I know that some employees will still feel frustrated by the position the company has taken, but I wanted you to hear directly from me on this. We will continue to wrestle with how and when the company should engage on these kinds of political issues. And above all, I want you to know that as long as I am CEO, Microsoft will always be committed to diversity and non-discrimination in all of our internal policies.

Thanks.

Steve

Upset by Microsoft's decision, GLEAM, a group representing Microsoft's gay, lesbian, bisexual, and transgendered employees, sent Ballmer this e-mail requesting the company renew its support for the bill.

Sent: Friday, April 29, 2005 9:59 AM

To: Steve Ballmer

Cc: Bill Gates; Brad Smith (LCA); Lisa Brummel; Bill Gates; Mark Murray (CORP PR); DAC GLEAM Board of Directors; DAC GLEAM Co-Chair's Equality Task Force

Subject: Microsoft Values and the Anti-Discrimination Bill

Steve,

Your passion for diversity is obvious. You built a workplace where GLBT employees felt empowered to do great things. We share your pride in Microsoft's track record on diversity issues.

Our company values are clearly documented and our internal policies against discrimination are unquestioned. Because of our long-standing support for anti-discrimination legislation, the withdrawal of support from HB1515 was a shock. We are deeply concerned about the way the decision was made, the failure to anticipate its impact, and our inability to quickly repair the damage once it had become evident. This shook our trust in executive management, and has left us feeling abandoned, depressed, and embarrassed for Microsoft.

Despite these events, we remain fully committed to Microsoft. We would like to partner with you to achieve the goals that you have outlined in the past: 1) Microsoft will be the leader on diversity issues in the technology industry; and 2) Our senior leadership will exemplify Microsoft values.

We have heard from GLEAM members, members of other diversity groups, allies among our fellow employees, and the GLBT community outside of Microsoft. Many employees have signed a public letter of support. Considering this input, we have identified two areas critically affected by recent events, and actions that we propose as first steps.

Public Image

Microsoft's image with customers, partners and the industry regarding diversity has been damaged by the perception that Microsoft has reneged on its commitment to its stated values.

Proposed First Steps

1. Microsoft should publicly:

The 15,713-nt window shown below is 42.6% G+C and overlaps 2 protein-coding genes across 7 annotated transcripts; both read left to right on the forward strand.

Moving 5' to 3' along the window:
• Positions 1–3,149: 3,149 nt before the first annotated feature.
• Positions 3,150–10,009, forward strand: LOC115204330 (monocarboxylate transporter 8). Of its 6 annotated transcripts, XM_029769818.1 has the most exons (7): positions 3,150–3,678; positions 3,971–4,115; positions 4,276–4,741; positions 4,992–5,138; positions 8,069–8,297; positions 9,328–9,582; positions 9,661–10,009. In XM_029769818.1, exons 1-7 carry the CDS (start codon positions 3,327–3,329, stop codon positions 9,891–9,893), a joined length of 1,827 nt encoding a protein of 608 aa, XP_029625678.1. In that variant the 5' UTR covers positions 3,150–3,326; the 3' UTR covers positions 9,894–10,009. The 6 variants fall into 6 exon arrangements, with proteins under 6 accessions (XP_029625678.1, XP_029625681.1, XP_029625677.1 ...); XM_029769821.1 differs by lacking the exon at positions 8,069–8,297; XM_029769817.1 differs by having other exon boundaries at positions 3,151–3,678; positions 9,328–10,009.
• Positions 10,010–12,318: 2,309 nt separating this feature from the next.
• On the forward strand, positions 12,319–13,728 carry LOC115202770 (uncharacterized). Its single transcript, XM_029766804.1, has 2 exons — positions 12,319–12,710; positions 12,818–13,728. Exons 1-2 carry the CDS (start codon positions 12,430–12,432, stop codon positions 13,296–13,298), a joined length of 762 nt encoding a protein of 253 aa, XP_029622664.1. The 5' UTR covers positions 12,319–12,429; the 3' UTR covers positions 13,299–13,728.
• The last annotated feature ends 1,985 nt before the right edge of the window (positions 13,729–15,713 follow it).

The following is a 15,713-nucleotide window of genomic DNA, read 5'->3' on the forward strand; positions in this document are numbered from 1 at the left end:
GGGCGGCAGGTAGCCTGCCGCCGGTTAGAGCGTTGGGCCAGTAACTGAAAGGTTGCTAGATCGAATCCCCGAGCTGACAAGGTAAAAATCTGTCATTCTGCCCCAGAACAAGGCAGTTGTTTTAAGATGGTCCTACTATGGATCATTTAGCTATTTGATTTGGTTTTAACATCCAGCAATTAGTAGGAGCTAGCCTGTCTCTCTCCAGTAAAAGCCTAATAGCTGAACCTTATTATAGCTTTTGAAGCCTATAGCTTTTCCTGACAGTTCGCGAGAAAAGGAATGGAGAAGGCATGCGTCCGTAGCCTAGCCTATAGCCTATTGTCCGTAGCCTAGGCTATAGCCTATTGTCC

Support anti-discrimination legislation;

Acknowledge that our neutral position on HB1515 was a mistake;

Reaffirm our emphatic commitment to diversity as a core Microsoft value; and

Enforce compliance with our stated policy that all vendors must cooperate with Microsoft's commitment to a workforce free of harassment and discrimination.

Attached please find proposed language expressing these points, suitable for a press release. Our experience suggests that careful crafting of such statements helps to prevent misunderstandings (timeline: 7 days).

Microsoft should identify a business owner to proactively manage Microsoft's image with customers, partners and the industry regarding diversity (timeline: 7 days). Microsoft should reach out to the GLBT community, partnering with GLEAM as subject matter experts (timeline: intense outreach, 60 days; sustained outreach, FY06 and beyond).

Lack of Trust

Employees are questioning executive leadership's commitment to our stated values.

Proposed First Steps

Steve Ballmer should communicate the proposed statement to employees (timeline: 7 days).

Microsoft should support a diversity-sponsored education and awareness event for employees, highlighting our hard-core commitment to diversity (timeline: 30 days).

Microsoft should implement a mandatory workshop to foster GLBT awareness among executives and senior managers (timeline: Q1 FY06).

We look forward to partnering with you to achieve these goals.

Sincerely,

DAC GLEAM Board of Directors

Microsoft employees began to take sides on the issue, signing petitions. This one, asking Microsoft to support the bill prohibiting discrimination on the basis of sexual orientation, had 1,741 signatures on May 10.

Please help Microsoft live up to its values by signing this letter. To add your name, click New Item below.

I'm proud of Microsoft's values and our track record on diversity. I was surprised and disheartened to learn that we decided not to support House bill 1515 after supporting this bill last year. Our values clearly state that discrimination based on sexual orientation is unacceptable. Withdrawing our support for this bill is not a neutral statement -- it sends a clear message to the world that Microsoft will not stand up for our stated values.

Steve Ballmer's recent email to the company asks, "When should a public company take a position on a broader social issue?" The fact is that Microsoft, like many other companies, has already taken a position on discrimination. We have a responsibility as a leading corporation to support legislation related to this fundamental workplace issue. I believe it is a mistake to dismiss discrimination as a social issue; it is a civil rights issue.

From a PR perspective, it is embarrassing that last Monday we launched our largest marketing campaign ever and on Friday we received a black eye in the New York Times for withdrawing support for this bill. Companies such as Boeing, Coors, QWEST -- and even Nike, a company with a poor human rights record due to sweatshop labor, supported this bill. I can only imagine that this further damages our already embattled brand.

What can we do to remedy the damage we've done to civil rights in Washington and to reaffirm our commitment to living up to our values?

Here are three suggestions:

1. Reinstate support for HB1515 and other anti-discrimination legislation.

2. Investigate whether Brad Smith's decision was influenced by Pastor Ken Hutcherson. The evidence outlined in [Seattle alternative weekly] The Stranger article indicates this was a factor.

3. Make a financial donation to an anti-discrimination group in WA.

I hope that our senior leadership has the courage to take action that shows Microsoft stands firmly united against discrimination.